A Bend in the River
Libby Fischer Hellmann
The Red Herring Press, June 2020
From the author—
In 1968 two young Vietnamese sisters flee to Saigon after their village on the Mekong River is attacked by American forces and burned to the ground. The only survivors of the brutal massacre that killed their family, the sisters struggle to survive but become estranged, separated by sharply different choices and ideologies. Mai ekes out a living as a GI bar girl, but Tam’s anger festers, and she heads into jungle terrain to fight with the Viet Cong. For nearly ten years, neither sister knows if the other is alive. Do they both survive the war? And if they do, can they mend their fractured relationship? Or are the wounds from their journeys too deep to heal? In a stunning departure from her crime thrillers, Libby Fischer Hellmann delves into a universal story about survival, family, and the consequences of war.
I’ve been enjoying Libby Fischer Hellmann‘s books for a lot of years now and have never been disappointed but I think she’s gone a step further with A Bend in the River. Her strength has been largely in crime fiction of the suspense and/or thriller sort with series and standalones but, every now and then, Ms. Hellmann vectors off in a different direction to very good effect. This is one of those times.
The US finally left Vietnam in 1975 but the consequences, good and bad, of that war still linger today. This story focuses on a period of time before and after our exit and looks at what happened in one instance to innocent survivors of a deadly attack. These sisters, 17-year-old Tâm and Mai, three years younger, are suddenly ripped from a semi-normal life to one of vast uncertainty and choices that must be made. Those choices take the girls down separate paths, one on each side of the conflict that has affected their lives for far too many years and, now, they’re each estranged from the one remaining family member who knows her best.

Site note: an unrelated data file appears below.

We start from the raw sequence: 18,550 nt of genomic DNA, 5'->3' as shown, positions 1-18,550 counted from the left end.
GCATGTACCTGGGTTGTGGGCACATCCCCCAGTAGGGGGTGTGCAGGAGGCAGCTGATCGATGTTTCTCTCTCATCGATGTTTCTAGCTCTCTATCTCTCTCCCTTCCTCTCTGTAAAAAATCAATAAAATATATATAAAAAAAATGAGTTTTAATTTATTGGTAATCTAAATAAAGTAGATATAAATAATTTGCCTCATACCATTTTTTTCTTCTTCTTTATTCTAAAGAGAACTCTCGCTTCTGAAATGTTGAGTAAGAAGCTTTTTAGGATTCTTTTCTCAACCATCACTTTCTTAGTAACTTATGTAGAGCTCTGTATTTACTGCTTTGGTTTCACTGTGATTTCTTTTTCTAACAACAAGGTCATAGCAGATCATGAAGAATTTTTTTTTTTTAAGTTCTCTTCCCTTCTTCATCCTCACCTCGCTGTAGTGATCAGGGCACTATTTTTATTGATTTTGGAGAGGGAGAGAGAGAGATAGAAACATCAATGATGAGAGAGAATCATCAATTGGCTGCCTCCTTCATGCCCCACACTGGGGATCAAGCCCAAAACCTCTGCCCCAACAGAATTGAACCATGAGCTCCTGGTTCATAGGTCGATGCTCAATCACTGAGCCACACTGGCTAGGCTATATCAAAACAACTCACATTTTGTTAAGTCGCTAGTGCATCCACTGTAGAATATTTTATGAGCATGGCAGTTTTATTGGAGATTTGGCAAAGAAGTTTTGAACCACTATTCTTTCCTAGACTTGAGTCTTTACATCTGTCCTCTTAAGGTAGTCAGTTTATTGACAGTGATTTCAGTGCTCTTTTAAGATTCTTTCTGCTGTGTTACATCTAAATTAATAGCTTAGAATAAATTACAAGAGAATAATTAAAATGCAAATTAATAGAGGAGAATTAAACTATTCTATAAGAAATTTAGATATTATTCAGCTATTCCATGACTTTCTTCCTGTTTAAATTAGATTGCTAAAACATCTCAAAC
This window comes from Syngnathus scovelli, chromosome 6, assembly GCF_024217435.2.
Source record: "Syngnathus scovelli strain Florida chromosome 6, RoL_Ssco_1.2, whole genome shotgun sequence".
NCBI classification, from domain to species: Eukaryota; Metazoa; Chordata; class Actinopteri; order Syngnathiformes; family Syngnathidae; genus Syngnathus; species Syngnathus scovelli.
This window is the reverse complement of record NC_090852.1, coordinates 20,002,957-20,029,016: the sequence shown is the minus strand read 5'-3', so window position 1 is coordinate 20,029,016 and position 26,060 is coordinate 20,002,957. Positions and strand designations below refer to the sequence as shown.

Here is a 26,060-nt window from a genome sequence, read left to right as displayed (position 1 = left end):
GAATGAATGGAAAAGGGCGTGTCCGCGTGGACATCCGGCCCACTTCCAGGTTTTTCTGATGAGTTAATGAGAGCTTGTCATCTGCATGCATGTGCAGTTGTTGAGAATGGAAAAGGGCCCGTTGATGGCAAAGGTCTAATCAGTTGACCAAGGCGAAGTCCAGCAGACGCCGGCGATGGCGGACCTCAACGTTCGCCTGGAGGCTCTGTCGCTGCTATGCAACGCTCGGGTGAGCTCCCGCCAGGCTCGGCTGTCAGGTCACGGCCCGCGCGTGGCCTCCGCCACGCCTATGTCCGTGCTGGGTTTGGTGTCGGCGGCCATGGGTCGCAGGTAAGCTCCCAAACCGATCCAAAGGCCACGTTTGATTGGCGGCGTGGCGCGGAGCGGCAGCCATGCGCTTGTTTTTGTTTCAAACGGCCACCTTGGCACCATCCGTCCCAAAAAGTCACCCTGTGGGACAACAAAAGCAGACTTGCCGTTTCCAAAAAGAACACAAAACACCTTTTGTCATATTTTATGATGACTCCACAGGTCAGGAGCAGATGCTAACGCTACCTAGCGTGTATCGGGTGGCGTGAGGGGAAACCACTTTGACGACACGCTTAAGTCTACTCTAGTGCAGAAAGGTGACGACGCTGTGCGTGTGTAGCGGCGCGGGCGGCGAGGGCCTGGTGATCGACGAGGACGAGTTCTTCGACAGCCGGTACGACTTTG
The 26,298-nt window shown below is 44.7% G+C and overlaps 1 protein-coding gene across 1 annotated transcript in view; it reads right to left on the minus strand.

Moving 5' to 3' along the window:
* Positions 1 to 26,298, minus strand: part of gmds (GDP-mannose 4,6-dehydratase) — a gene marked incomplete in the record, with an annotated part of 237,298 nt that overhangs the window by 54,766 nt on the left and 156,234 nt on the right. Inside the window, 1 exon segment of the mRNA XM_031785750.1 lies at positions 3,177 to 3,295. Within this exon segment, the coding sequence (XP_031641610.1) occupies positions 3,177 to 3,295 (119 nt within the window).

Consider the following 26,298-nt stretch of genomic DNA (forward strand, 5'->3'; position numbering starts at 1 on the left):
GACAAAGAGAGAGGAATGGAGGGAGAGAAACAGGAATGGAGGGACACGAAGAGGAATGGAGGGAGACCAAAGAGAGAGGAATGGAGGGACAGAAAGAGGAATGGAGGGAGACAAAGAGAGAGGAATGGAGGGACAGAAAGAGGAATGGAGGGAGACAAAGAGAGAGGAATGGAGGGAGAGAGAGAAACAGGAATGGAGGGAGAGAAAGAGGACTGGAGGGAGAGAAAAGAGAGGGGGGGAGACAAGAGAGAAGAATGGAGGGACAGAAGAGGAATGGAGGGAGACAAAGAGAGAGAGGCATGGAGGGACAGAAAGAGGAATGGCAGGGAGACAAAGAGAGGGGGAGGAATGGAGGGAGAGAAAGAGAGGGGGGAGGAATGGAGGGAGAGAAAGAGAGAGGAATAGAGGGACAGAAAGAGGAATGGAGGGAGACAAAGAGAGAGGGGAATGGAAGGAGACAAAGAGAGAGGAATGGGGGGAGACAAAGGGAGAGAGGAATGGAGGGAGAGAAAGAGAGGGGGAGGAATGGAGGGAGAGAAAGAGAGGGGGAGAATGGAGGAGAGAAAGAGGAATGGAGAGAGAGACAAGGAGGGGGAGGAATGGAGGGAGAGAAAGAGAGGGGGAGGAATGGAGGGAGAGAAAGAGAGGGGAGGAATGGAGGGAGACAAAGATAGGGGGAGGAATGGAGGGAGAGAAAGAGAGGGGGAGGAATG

To many of the younger generations, the Vietnam War is a distant memory, a section in the history books. To me and others of my generation, those of us who either fought there or waited at home, this story is a stark remembrance of physical and emotional pain, of choices made by individuals and governments—not just the US—and I thank Ms. Hellmann for reminding us that the devastations of war don’t just drift away when the troops move on.
Reviewed by Lelia Taylor, October 2020.
Libby Fischer Hellmann left a career in broadcast news in Washington, DC and moved to Chicago 35 years ago, where she, naturally, began to write gritty crime fiction. Fifteen novels and twenty-five short stories later, she claims they’ll take her out of the Windy City feet first.
She has been nominated for many awards in the mystery and crime writing community and has even won a few. She has been a finalist twice for the Anthony, three times for Foreword Magazine’s Book of the Year, the Agatha, the Shamus, the Daphne, and has won the IPPY and the Readers Choice Award multiple times.
Her novels include the now five-volume Ellie Foreman series, which she describes as a cross between “Desperate Housewives” and “24;” the hard-boiled 4-volume Georgia Davis PI series, and four stand-alone historical thrillers set during Revolutionary Iran, Cuba, the Sixties, and WW2. Her short stories have been published in a dozen anthologies, the Saturday Evening Post, and Ed Gorman’s “25 Criminally Good Short Stories” collection.
In 2005 Libby was the national president of Sisters In Crime, a 3500 member organization dedicated to the advancement of female crime fiction authors. She also hosts both an internet TV and radio interview show and conducts writing workshops at libraries and other venues.
Her books have been translated into Spanish, German, Italian, and Chinese. All her books are available in print, ebook, and audiobook formats.
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A Bend in the River